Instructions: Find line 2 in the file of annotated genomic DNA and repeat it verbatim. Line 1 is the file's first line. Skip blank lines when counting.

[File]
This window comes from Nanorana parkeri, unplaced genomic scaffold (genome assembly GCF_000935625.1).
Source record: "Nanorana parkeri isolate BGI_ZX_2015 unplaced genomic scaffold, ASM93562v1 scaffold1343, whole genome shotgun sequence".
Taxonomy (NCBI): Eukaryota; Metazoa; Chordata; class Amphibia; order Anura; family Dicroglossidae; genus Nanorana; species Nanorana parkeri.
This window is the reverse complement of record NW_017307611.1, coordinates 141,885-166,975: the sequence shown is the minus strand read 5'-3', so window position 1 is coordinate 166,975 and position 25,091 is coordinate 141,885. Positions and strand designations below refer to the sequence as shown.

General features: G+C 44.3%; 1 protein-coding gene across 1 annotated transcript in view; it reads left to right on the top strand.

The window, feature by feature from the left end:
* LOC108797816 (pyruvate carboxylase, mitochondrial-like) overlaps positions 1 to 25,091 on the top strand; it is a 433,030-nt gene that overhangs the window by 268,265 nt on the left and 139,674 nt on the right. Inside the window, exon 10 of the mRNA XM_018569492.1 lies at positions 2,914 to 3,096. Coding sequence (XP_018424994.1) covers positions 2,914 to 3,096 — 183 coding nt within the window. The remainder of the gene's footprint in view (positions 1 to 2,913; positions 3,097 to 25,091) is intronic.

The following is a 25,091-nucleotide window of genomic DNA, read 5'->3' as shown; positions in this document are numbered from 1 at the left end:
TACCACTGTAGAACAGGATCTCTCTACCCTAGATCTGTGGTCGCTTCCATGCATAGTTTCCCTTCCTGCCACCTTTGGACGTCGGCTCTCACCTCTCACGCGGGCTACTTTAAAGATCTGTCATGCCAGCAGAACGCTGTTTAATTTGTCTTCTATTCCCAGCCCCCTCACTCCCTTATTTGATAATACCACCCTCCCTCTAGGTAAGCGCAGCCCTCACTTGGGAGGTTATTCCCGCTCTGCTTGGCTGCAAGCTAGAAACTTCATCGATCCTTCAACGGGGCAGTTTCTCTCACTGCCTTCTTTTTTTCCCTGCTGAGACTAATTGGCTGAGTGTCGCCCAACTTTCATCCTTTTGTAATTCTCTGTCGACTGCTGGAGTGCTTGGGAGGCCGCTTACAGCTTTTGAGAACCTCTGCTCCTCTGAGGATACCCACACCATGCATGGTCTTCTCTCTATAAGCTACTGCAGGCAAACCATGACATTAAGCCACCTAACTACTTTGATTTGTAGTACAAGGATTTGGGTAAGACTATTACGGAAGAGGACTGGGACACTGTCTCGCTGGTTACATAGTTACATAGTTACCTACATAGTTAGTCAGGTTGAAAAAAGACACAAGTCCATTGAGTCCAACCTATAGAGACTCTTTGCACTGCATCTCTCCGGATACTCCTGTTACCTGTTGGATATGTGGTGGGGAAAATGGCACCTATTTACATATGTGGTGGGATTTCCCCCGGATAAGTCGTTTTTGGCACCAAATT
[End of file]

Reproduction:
Source record: "Nanorana parkeri isolate BGI_ZX_2015 unplaced genomic scaffold, ASM93562v1 scaffold1343, whole genome shotgun sequence".